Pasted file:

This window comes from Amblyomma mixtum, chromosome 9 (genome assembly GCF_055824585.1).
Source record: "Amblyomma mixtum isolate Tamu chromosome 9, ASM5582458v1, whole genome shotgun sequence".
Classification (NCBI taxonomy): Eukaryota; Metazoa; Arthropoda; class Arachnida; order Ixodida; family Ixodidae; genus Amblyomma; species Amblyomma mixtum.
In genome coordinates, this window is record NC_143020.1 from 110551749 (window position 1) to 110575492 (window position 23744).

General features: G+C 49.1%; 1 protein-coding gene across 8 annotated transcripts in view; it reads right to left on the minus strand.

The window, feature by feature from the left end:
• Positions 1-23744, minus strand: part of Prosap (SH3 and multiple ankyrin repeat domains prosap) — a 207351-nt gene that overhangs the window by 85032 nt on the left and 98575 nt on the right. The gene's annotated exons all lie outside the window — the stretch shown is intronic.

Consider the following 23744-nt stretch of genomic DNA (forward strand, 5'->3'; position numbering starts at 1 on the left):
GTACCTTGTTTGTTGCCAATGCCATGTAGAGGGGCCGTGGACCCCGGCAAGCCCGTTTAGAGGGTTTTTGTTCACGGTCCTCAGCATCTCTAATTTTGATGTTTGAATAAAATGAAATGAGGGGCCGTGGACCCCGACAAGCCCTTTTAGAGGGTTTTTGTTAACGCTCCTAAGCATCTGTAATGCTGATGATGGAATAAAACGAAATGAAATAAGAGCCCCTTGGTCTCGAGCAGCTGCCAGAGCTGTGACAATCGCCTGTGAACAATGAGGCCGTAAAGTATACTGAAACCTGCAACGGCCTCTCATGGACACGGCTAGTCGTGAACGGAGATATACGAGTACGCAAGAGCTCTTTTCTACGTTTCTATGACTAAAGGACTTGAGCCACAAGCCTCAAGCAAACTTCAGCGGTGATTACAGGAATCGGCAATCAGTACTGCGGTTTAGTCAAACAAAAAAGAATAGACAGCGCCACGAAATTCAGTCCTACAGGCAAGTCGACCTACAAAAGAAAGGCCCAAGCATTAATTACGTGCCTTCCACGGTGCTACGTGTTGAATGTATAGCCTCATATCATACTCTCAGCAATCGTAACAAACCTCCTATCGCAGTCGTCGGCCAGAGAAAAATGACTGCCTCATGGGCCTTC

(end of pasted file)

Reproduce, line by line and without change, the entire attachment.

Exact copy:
This window comes from Amblyomma mixtum, chromosome 9 (genome assembly GCF_055824585.1).
Source record: "Amblyomma mixtum isolate Tamu chromosome 9, ASM5582458v1, whole genome shotgun sequence".
Classification (NCBI taxonomy): Eukaryota; Metazoa; Arthropoda; class Arachnida; order Ixodida; family Ixodidae; genus Amblyomma; species Amblyomma mixtum.
In genome coordinates, this window is record NC_143020.1 from 110551749 (window position 1) to 110575492 (window position 23744).

General features: G+C 49.1%; 1 protein-coding gene across 8 annotated transcripts in view; it reads right to left on the minus strand.

The window, feature by feature from the left end:
• Positions 1-23744, minus strand: part of Prosap (SH3 and multiple ankyrin repeat domains prosap) — a 207351-nt gene that overhangs the window by 85032 nt on the left and 98575 nt on the right. The gene's annotated exons all lie outside the window — the stretch shown is intronic.

Consider the following 23744-nt stretch of genomic DNA (forward strand, 5'->3'; position numbering starts at 1 on the left):
GTACCTTGTTTGTTGCCAATGCCATGTAGAGGGGCCGTGGACCCCGGCAAGCCCGTTTAGAGGGTTTTTGTTCACGGTCCTCAGCATCTCTAATTTTGATGTTTGAATAAAATGAAATGAGGGGCCGTGGACCCCGACAAGCCCTTTTAGAGGGTTTTTGTTAACGCTCCTAAGCATCTGTAATGCTGATGATGGAATAAAACGAAATGAAATAAGAGCCCCTTGGTCTCGAGCAGCTGCCAGAGCTGTGACAATCGCCTGTGAACAATGAGGCCGTAAAGTATACTGAAACCTGCAACGGCCTCTCATGGACACGGCTAGTCGTGAACGGAGATATACGAGTACGCAAGAGCTCTTTTCTACGTTTCTATGACTAAAGGACTTGAGCCACAAGCCTCAAGCAAACTTCAGCGGTGATTACAGGAATCGGCAATCAGTACTGCGGTTTAGTCAAACAAAAAAGAATAGACAGCGCCACGAAATTCAGTCCTACAGGCAAGTCGACCTACAAAAGAAAGGCCCAAGCATTAATTACGTGCCTTCCACGGTGCTACGTGTTGAATGTATAGCCTCATATCATACTCTCAGCAATCGTAACAAACCTCCTATCGCAGTCGTCGGCCAGAGAAAAATGACTGCCTCATGGGCCTTC